Back in May, I posted about my favorite books of the first 5 months of 2009. (You can find that list here: Sunday Book Recommendations, though I'll include a cheat sheet for those too lazy to click the link):
The Post-Birthday World, by Lionel Shriver (serious novel)
Unaccustomed Earth, by Jhumpa Lahiri (short stories)
An Exact Replica of a Figment of My Imagination, by Elizabeth McCracken (memoir)
The Family Man, by Elinor Lipman (light novel)
I still stand by those four books, but now that my reading year is just about over, I wanted to add a few more. They don't exactly fit into the same categories as the first four--it turns out that Jhumpa Lahiri's book of short stories was the only one I read this year. (That seems wrong, somehow, but so be it.) I'd also like to note that this is purposely not a Best Books list. (The fact of Jeff in Venice, Death in Varanasi turning up on so many year-end Best lists shows how subjective the whole thing is.) These were just the books I enjoyed the most, whatever their category.
Memoir: What I Thought I Knew, by Alice Eve Cohen. This actually is an interesting companion to Elizabeth McCracken's memoir. But while McCracken's is the story of a child lost, Cohen's is the story of a child found. At 44, after being told she's infertile and in menopause, Cohen discovers that she's 6 months pregnant. Her story of her ambivalence about her high-risk pregnancy--and the daughter it produced--is brief but deftly told and moving.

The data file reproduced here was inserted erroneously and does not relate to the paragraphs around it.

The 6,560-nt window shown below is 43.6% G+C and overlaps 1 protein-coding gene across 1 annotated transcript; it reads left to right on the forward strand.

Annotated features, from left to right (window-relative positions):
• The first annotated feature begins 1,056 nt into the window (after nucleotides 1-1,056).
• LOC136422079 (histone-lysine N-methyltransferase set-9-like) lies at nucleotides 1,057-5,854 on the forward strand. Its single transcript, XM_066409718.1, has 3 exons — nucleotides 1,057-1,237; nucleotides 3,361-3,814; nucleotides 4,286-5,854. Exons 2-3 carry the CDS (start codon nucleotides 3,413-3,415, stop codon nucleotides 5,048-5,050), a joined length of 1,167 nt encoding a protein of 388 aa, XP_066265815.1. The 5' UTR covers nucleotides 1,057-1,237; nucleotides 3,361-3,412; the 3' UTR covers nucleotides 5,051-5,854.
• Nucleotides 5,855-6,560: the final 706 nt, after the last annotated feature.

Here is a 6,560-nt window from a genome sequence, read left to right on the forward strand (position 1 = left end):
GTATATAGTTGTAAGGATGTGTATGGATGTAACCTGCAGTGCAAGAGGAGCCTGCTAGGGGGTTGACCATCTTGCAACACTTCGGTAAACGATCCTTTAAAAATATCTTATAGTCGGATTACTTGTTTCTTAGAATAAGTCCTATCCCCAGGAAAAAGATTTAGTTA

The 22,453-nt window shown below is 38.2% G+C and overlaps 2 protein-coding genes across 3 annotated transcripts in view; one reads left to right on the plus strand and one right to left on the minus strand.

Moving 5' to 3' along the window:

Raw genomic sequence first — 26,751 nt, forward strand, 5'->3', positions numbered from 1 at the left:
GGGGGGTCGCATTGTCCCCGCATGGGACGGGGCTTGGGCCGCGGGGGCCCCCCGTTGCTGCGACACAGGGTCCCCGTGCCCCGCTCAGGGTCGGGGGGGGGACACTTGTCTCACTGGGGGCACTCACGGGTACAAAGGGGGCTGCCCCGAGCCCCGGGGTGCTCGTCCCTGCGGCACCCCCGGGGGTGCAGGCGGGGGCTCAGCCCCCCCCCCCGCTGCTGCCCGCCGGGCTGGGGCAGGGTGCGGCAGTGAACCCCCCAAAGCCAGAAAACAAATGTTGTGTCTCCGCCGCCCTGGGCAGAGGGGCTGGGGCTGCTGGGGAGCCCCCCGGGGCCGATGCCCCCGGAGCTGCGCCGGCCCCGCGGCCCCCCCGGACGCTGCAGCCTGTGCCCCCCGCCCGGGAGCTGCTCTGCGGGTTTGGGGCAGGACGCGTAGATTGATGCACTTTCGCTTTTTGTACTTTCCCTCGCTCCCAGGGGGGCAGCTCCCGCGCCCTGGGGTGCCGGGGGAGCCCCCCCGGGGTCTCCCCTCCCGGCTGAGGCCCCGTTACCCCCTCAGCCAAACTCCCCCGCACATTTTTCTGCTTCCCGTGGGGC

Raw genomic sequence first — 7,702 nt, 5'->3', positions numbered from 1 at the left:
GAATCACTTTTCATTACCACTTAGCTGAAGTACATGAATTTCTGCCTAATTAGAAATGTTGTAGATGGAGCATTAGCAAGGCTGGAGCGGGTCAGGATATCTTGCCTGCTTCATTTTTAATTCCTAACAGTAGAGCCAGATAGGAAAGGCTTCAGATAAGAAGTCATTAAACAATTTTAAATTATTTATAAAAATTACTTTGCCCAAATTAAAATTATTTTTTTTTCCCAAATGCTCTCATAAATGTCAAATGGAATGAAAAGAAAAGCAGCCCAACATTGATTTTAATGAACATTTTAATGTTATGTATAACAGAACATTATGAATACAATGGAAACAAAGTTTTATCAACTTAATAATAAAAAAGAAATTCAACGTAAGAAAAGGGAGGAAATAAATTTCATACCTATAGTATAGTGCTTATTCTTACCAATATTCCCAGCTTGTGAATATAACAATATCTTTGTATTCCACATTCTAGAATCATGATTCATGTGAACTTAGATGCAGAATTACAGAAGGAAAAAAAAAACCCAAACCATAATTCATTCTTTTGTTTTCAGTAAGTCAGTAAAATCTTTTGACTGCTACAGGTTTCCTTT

Epistolary Novel: The Guernsey Literary and Potato Peel Pie Society by Mary Ann Shaffer and Annie Barrows. Okay, admittedly this is the only epistolary novel I've read in recent years. But still, I wasn't sure how to categorize it otherwise. This book was a bestseller and has been written about a gazillion times. For that reason, I avoided it. Until I didn't, and I ended up really enjoying it. Despite the twee title, the book itself isn't twee. In her first and only novel, Mary Ann Shaffer manages to write about a serious topic--the Nazi occupation of the Channel Islands during World War II--with a very light touch. (Shaffer, sadly, got sick while she was writing the book and died before it was published. Her niece, Annie Barrows, a writer herself, finished it for her.) As letters fly back and forth between the main character, a journalist named Juliet, and her newfound friends on Guernsey, it's hard not to be taken in by their growing friendship. This year's lesson in, "occasionally good books do end up being bestsellers."
Mysteries: The Chief Inspector Gamache mysteries by Louise Penny
Louise Penny's mysteries were one of my great discoveries a few years back. Usually with mystery series, by the time I discover them, the series is well established, and I have to go way back and start at the beginning. I found Louise Penny's first novel, Still Life, on the new fiction shelf at the library, some time after it had first been published but before the next book was out. That's given me the opportunity to follow Louise Penny's burgeoning mystery writing career with great pleasure. It's not just that Penny seems to be a lovely person; she's also a good writer. In Chief Inspector Armand Gamache, she's created a detective of depth and charm, and in Three Pines, the rural Quebec village where most of the books are set, she's created a place I'd like to move to immediately except for the rather unsettling frequency of murders that happen there. Penny's characters are quirky and flawed and compelling, and the mysteries solid.